She’s smart, she’s beautiful, she has a respectable job, a loving family, but she’s miserable, and so is her family. She’s in her 30s and she’s unmarried.

In Pakistan, marriage is not just about having someone to share your life with; it’s not just about wanting children. For a woman, it’s about being chosen. And “their” choice takes precedence over her own choices, hence she struggles to become and remain someone “they” would choose until it happens, and more often than not even after it happens just to make sure it stays that way.

In a patriarchal society where a Pakistani woman enjoys reverence and care, she is also judged harshly for wanting something more out of life. She is responsible for the honour of her family, her husband. Under the guise of security and protection, she’s constantly scrutinized for what she chooses to wear or say, how religious she appears to be or how she lives her life. Even though she has now learnt and knows about places in the world she would love to visit, she will not be allowed to travel alone. Even though she now knows and has learnt that it is possible for a woman to enjoy a successful career and live independently, she will not be able to choose that as a lifestyle. With all this, she will also gradually learn to judge other women, who after having had a similar exposure choose to make things happen, who travel alone and live independently, and don’t apologize for their choices.

Learning is a constant and a continuous process. We as human beings have been learning for centuries from our environment on a conscious and subconscious, cellular and organismic level. Our experiences and the stimuli we are exposed to shape our minds and our personalities.

Today wherever we might be living in the world we are exposed to different cultures, different lifestyles. We’re constantly fed ideas about what an ideal life should be. As a country we’re in a phase of transition where our old beliefs, customs and traditions are gradually being replaced by modern thoughts and ideas, by universal and basic human values. We might think that with all this exposure we would have our priorities aligned better, we would have a better understanding of our rights, would be better able to tell right from wrong; to differentiate between good and bad. Probably true, but at the same time we’re learning that knowledge doesn’t necessarily lead to practice.

Before she is born, the entire course of a typical Pakistani woman’s life, her character and personality has been defined for her. She will learn to dress properly, she will learn to cook, clean and be a good homemaker, she will get some education but usually just enough to be chosen by an appropriate suitor, she will get married, she will have children and make sure her daughters grow up to be like her so they too can be among the chosen women of the society and have a similar life.

But is it because we know it works or it is because we feel we are captives of a system and are afraid to be alone in it? Hence this is how it is; this is how it must be and must stay and if it doesn’t, it says something about you.

Most (not all) women who deviate from this plan that has been outlined for them and has been meticulously followed by women in their families for generations, have to suffer as they tread a new and unknown path. These women who question what must never be questioned become a cause of stress for their parents and somehow a threat to the society. They are judged and criticized harshly. They’re harassed until they crack under pressure, give in and join the rest of them.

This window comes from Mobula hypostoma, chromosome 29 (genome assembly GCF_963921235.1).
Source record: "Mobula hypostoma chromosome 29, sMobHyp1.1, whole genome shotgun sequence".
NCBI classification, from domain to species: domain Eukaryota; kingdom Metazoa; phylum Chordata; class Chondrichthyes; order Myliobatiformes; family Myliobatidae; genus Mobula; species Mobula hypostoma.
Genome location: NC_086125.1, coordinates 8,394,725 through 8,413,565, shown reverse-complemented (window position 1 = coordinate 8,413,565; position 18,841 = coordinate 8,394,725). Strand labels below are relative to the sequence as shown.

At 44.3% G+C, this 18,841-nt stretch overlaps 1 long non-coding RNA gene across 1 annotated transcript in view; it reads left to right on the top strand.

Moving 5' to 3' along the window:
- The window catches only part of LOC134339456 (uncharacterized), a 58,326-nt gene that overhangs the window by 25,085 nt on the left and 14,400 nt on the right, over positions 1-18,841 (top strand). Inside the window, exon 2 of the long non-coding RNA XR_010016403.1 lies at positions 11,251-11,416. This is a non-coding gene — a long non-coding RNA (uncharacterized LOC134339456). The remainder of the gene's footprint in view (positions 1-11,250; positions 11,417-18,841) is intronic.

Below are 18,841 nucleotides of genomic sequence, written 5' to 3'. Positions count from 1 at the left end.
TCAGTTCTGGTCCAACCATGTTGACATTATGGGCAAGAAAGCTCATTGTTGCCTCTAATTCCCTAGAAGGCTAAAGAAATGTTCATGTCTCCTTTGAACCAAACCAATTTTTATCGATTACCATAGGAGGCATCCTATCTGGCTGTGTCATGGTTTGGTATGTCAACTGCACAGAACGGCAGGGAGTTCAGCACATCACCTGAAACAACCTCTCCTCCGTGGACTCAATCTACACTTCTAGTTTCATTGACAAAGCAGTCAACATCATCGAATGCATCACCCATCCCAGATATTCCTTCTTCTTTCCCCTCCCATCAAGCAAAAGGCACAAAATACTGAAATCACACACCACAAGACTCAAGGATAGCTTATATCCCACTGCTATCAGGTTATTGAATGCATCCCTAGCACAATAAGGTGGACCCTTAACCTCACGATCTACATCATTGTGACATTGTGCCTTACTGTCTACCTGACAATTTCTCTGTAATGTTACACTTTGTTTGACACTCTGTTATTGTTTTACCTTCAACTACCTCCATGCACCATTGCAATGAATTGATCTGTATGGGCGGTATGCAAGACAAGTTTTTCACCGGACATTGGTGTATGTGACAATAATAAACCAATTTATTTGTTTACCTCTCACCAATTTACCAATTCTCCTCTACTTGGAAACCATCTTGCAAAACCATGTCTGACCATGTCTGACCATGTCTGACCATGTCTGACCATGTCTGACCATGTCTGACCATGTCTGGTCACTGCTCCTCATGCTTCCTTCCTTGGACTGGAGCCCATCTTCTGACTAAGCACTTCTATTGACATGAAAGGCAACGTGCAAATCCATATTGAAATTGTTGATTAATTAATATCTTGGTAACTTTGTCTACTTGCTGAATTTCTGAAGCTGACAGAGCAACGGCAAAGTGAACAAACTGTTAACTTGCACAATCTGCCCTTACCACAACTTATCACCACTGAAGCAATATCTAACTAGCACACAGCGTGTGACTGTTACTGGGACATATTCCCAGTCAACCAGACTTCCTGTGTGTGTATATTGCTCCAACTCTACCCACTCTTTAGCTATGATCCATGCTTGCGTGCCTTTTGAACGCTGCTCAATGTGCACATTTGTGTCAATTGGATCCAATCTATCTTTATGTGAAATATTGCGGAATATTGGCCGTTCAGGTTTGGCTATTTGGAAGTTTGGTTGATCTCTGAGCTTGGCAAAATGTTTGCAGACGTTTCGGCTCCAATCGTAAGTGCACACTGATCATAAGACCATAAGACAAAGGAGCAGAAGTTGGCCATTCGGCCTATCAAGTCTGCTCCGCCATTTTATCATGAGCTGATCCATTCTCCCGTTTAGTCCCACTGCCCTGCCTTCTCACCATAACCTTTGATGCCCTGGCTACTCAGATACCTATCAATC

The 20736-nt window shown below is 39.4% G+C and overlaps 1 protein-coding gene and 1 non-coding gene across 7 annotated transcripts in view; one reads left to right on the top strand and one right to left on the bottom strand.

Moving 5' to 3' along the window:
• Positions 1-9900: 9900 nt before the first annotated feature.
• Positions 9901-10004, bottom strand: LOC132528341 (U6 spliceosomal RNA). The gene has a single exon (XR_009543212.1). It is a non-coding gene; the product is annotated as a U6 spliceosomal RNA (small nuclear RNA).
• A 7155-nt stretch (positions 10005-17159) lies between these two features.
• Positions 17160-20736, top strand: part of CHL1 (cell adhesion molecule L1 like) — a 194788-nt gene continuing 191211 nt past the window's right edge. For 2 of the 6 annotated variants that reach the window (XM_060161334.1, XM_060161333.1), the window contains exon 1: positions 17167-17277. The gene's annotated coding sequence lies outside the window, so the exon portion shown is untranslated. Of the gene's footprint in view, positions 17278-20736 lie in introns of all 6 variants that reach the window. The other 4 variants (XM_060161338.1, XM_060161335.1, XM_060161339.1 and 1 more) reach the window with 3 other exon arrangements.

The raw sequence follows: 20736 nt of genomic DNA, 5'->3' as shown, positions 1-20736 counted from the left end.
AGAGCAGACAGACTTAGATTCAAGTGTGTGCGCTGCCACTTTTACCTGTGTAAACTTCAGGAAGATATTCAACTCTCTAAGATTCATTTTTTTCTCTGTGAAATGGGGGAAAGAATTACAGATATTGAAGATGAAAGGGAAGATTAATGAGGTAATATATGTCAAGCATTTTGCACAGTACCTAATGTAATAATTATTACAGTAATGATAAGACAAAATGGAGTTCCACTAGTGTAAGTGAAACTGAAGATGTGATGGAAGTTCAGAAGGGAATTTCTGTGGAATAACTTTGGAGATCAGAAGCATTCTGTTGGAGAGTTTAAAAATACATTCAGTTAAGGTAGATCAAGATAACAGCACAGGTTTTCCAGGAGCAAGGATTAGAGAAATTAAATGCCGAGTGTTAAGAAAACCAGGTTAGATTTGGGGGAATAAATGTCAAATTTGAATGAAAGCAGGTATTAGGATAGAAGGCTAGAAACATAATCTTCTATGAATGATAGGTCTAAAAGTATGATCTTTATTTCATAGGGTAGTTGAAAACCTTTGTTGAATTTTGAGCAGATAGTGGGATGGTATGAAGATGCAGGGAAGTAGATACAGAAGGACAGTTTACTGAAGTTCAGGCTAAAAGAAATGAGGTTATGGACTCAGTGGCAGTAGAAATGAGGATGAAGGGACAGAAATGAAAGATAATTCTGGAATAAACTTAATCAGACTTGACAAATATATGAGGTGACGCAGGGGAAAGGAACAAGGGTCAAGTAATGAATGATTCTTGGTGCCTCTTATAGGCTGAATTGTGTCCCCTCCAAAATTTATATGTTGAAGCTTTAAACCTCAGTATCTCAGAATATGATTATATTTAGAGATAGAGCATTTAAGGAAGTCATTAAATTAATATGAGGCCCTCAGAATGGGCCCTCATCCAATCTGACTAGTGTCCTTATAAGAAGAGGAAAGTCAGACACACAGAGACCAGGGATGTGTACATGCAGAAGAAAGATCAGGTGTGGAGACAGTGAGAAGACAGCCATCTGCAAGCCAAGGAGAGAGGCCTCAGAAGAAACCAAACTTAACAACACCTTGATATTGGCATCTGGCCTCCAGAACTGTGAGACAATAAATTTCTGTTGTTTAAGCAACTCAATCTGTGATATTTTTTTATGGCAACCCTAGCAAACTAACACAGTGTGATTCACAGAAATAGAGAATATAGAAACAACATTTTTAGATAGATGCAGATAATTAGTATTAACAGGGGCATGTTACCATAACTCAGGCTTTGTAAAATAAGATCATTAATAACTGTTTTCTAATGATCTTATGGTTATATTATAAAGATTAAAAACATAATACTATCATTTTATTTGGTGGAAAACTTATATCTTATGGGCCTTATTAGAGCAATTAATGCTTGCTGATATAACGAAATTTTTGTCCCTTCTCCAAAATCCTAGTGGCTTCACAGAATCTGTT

For today’s Pakistani woman it’s a constant struggle to strike the perfect balance between choosing who she wants to be and becoming someone others would choose and pick out of a lot (or simply accept as one of their own). Most of the time, she will tilt towards the latter, because the consequences of the former might be too cumbersome and very few women are equipped to deal with them. Most of them are then forced to lead a dual life.

However, I personally know a few who have done it and who have made it, but they put their foot down only after having their hopes dashed, their hearts broken or their prides hurt. It was not their first choice. I’m not holding that against them, I just thought it’s worth mentioning.

But what I wonder about is the fate of those women who are inadvertently thrown out of this cycle.

What about those who do everything they’re told they’re supposed to do, but are still not “chosen” and never get married (like the one I described at the beginning of the article who inspired this whole piece)?

What about those who do get married, but end up getting divorced, i.e. the ones who are chosen and then “rejected”? (It’s worse for those who walk out on their husbands.)

We all know what happens to these “unchosen”, “rejected” and “misguided” ones.

It’s every person’s right to decide and to choose how they live their life, and no one should have to fear abandonment or rejection based on very personal and harmless choices about life and career. Nor should a person’s worth be defined by anything other than the values and principles they live by.

I’m not a feminist. I’m not trying to start some kind of an upheaval, nor am I suggesting that long-standing traditions be expunged. If a system persists to exist, it’s because it works, or has worked so far. But the dilemma that today’s Pakistani woman faces deserves some attention and needs to be understood. By making approximately 52% of our population part of a line-up, waiting to be chosen or accepted, living in constant fear of becoming a social pariah, we reduce them to chattel. We help no one and just propagate a system the purpose of which is nothing more than self-sustenance.